Five go boating on the Union Canal

Shimabuku makes art about duration: Duncan McLaren goes the distance
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The Independent Online

For "As It Is", a season of art events in and around the Ikon Gallery in Birmingham this summer, the Japanese artist Shimabuku has made a journey up the Grand Union Canal from the Chisenhale Gallery in London to the Midlands. The 70-foot long narrow boat began Cucumber Journey with its wood roof bedecked with a colourful display of fresh vegetables. Over the two weeks of the scheduled trip, these were pickled and eaten. Slow travel and slow food for these fast times: a conceptual art project.

For "As It Is", a season of art events in and around the Ikon Gallery in Birmingham this summer, the Japanese artist Shimabuku has made a journey up the Grand Union Canal from the Chisenhale Gallery in London to the Midlands. The 70-foot long narrow boat began Cucumber Journey with its wood roof bedecked with a colourful display of fresh vegetables. Over the two weeks of the scheduled trip, these were pickled and eaten. Slow travel and slow food for these fast times: a conceptual art project.

Writers were encouraged to join the party, and I arranged to get on board at Hemel Hempstead. The 9.03am from Euston got me there in about half an hour, compared with the three days that the boat had taken, but I was nevertheless concerned about being 10 minutes late, and my knowing that such a feeling was hardly in the spirit of the project somehow didn't help. I needn't have worried, though: when I arrived, those aboard were just sitting down to a full English breakfast, including baked beans, a food not eaten in Japan.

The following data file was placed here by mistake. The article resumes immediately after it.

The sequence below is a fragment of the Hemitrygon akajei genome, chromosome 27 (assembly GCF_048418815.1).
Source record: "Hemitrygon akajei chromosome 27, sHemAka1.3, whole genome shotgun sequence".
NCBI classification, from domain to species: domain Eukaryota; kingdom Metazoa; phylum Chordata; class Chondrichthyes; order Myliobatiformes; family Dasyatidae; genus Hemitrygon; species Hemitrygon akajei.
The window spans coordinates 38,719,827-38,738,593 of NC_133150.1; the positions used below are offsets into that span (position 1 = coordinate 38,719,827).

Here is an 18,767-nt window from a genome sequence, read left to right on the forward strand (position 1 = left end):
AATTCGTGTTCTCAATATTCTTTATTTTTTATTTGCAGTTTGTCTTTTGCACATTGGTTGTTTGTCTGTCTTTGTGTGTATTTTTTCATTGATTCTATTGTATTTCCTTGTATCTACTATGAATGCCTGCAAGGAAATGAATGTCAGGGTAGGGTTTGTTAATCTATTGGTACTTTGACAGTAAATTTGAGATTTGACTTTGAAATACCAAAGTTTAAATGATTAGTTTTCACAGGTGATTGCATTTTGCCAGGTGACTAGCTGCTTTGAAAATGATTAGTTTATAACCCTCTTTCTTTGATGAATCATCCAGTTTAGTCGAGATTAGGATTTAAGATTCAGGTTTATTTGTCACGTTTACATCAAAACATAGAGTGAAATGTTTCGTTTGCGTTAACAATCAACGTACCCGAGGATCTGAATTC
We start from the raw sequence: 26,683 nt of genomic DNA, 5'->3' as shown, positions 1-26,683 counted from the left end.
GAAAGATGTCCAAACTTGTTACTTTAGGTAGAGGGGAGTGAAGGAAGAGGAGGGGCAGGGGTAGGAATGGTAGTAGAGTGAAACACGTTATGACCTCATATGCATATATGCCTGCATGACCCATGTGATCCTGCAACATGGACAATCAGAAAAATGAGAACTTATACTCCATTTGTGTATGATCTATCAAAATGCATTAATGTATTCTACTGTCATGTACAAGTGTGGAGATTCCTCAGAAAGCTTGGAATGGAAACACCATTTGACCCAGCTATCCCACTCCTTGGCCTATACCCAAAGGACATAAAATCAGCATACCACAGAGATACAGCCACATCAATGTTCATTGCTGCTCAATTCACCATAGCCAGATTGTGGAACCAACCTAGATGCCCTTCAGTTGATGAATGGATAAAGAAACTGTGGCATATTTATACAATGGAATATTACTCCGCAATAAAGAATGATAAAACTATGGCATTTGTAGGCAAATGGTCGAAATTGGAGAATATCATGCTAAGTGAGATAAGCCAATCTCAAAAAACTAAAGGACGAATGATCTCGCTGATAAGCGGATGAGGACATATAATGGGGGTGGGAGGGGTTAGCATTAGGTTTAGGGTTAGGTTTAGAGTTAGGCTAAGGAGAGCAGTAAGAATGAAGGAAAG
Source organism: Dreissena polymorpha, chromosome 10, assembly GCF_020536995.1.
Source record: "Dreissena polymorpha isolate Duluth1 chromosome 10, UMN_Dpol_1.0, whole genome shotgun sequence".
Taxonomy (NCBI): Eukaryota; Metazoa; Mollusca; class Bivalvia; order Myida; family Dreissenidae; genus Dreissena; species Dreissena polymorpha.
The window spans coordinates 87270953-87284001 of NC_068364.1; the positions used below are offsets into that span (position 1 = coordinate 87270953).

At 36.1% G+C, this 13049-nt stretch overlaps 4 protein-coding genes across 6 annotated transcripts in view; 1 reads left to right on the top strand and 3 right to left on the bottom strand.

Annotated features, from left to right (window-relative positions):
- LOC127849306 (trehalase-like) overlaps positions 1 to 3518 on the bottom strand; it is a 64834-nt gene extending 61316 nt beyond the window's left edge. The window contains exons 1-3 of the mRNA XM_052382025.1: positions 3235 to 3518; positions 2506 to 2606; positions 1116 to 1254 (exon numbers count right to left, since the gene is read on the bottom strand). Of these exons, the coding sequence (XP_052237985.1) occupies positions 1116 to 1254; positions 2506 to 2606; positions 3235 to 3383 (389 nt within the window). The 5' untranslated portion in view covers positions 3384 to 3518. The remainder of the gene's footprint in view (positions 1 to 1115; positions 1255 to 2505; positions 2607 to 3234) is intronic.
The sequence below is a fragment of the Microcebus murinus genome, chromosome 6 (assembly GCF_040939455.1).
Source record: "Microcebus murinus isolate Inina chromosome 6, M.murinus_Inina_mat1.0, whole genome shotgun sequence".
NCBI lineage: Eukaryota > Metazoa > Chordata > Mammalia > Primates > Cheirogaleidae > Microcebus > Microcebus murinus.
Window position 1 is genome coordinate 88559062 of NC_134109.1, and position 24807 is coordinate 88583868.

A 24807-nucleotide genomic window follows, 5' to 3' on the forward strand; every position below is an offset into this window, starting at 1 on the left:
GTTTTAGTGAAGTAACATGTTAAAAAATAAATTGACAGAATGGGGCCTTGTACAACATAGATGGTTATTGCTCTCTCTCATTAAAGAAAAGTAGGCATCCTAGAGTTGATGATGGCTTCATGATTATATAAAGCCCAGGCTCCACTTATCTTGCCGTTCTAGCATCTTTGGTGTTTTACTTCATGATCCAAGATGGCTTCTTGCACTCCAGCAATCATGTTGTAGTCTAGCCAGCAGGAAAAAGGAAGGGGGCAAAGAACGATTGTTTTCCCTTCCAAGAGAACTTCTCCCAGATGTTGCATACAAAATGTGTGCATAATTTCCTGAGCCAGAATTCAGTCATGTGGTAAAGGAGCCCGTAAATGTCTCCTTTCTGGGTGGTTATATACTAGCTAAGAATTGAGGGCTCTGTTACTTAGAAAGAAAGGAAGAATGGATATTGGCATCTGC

Setting off together, it soon became clear that this wasn't to be a contemplative glide up the canal. In order to get anywhere, common sense and teamwork were needed and the four people on board were kept busy. Sue and Geoff were providing the boat-handling expertise for this stage of the trip; Shimabuku and the photographer Rika Noguchi were engaged in a steep learning curve. It was obvious that I should help out where I could, but there was still opportunity to snatch conversations.

Shimabuku wasn't sure what he'd be exhibiting in "As It Is". Some of Noguchi's photographs of the canal trip, and some pickles, perhaps, but it really depended on what happened over the fortnight, how he ended up understanding the journey. For a previous project, Shima had learnt to sail a boat, and in the process had gained a new perspective: for a sea sailor, all land - however flat - is unclimbable hill. Before I could ask him to expand on this, the boat approached another lock. I leapt on to the bank, so did Rika, and soon the boat rose vertically, moved uphill. Shima and Rika would be stronger and fitter by the time they got to Birmingham, and perhaps this would somehow be incorporated into "As It Is."

It took us five hours to do the five miles and 10 locks to Berkhamsted. Obviously lunch had to be substantial, but jars of pickles were also produced. The cucumber had pickled successfully in just three days, and tasted like chip shop gherkin. But the red pepper didn't go down so well. Shima asked if the vinegar he'd used was too acidic, or whether it was simply a matter of being patient.

The next day, limbs aching, I recalled that a previous Shimabuku journey was a walk across Japan carrying an octopus, which sadly died on him. I couldn't help wondering if Shima had completed that earlier journey alone, gently pickling and respectfully consuming his travelling companion's brains and tentacles en route.

'As It Is': Ikon Gallery, Birmingham, (0121 248 0708), Wednesday to 10 September

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